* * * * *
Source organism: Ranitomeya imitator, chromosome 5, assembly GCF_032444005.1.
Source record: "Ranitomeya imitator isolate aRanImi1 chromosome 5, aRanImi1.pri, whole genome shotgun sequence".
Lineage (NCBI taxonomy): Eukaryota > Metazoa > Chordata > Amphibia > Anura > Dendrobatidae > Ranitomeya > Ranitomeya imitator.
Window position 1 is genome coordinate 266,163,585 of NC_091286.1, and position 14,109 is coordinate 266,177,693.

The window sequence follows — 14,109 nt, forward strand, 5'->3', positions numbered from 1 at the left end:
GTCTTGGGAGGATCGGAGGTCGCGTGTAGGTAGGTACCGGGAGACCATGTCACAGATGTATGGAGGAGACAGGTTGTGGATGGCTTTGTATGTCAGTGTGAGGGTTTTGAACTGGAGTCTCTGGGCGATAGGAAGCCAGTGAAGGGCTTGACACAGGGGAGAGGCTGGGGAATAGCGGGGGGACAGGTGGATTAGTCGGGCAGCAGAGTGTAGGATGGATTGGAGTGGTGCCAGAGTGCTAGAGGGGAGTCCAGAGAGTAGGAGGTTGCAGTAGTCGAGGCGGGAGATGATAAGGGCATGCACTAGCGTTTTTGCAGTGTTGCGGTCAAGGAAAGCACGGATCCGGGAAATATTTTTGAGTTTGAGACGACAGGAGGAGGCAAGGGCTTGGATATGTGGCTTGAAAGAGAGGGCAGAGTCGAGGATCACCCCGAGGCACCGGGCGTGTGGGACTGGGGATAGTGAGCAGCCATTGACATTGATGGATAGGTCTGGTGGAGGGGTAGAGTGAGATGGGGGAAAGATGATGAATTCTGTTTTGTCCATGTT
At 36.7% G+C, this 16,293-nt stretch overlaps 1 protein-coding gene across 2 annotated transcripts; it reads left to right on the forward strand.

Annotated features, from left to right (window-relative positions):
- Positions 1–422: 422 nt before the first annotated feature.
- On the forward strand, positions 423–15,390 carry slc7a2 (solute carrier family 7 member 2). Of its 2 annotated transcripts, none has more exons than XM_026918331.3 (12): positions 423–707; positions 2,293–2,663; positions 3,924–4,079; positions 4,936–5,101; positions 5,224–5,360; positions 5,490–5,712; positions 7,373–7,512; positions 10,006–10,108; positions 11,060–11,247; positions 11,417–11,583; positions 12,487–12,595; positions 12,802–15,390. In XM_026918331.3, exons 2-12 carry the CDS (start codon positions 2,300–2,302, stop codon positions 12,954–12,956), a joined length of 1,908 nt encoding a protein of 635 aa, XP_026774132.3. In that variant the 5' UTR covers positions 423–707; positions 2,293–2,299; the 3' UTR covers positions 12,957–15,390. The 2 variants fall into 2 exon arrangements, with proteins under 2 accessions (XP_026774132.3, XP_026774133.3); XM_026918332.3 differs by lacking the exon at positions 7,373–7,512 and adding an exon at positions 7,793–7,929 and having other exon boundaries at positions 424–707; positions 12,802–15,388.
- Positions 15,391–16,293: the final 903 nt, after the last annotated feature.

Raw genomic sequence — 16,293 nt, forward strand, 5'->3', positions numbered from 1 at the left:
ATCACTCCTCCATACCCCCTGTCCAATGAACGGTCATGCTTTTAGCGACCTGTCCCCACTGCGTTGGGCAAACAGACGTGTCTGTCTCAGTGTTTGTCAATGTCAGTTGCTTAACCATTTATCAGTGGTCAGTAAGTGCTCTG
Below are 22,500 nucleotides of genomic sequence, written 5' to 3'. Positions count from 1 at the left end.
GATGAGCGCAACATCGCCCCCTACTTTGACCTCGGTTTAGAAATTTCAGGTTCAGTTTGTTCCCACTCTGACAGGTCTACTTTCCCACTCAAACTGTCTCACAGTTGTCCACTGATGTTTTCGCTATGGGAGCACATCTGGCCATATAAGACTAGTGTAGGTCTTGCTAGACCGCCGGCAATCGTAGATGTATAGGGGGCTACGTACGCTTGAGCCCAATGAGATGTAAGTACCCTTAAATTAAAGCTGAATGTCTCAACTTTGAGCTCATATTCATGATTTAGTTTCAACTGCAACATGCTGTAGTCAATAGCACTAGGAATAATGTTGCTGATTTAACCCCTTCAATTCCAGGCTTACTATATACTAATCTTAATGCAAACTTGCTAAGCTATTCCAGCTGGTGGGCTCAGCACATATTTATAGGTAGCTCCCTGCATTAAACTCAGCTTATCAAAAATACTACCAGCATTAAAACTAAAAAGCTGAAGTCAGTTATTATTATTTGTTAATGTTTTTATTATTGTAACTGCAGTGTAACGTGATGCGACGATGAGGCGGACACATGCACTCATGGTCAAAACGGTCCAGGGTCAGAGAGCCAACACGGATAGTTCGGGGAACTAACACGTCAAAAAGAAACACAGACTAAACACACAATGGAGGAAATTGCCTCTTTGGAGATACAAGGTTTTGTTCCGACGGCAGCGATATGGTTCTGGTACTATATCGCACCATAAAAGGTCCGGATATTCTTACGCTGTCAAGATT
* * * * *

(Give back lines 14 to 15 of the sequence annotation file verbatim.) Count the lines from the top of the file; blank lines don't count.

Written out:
Below are 22,500 nucleotides of genomic sequence, written 5' to 3'. Positions count from 1 at the left end.
GATGAGCGCAACATCGCCCCCTACTTTGACCTCGGTTTAGAAATTTCAGGTTCAGTTTGTTCCCACTCTGACAGGTCTACTTTCCCACTCAAACTGTCTCACAGTTGTCCACTGATGTTTTCGCTATGGGAGCACATCTGGCCATATAAGACTAGTGTAGGTCTTGCTAGACCGCCGGCAATCGTAGATGTATAGGGGGCTACGTACGCTTGAGCCCAATGAGATGTAAGTACCCTTAAATTAAAGCTGAATGTCTCAACTTTGAGCTCATATTCATGATTTAGTTTCAACTGCAACATGCTGTAGTCAATAGCACTAGGAATAATGTTGCTGATTTAACCCCTTCAATTCCAGGCTTACTATATACTAATCTTAATGCAAACTTGCTAAGCTATTCCAGCTGGTGGGCTCAGCACATATTTATAGGTAGCTCCCTGCATTAAACTCAGCTTATCAAAAATACTACCAGCATTAAAACTAAAAAGCTGAAGTCAGTTATTATTATTTGTTAATGTTTTTATTATTGTAACTGCAGTGTAACGTGATGCGACGATGAGGCGGACACATGCACTCATGGTCAAAACGGTCCAGGGTCAGAGAGCCAACACGGATAGTTCGGGGAACTAACACGTCAAAAAGAAACACAGACTAAACACACAATGGAGGAAATTGCCTCTTTGGAGATACAAGGTTTTGTTCCGACGGCAGCGATATGGTTCTGGTACTATATCGCACCATAAAAGGTCCGGATATTCTTACGCTGTCAAGATT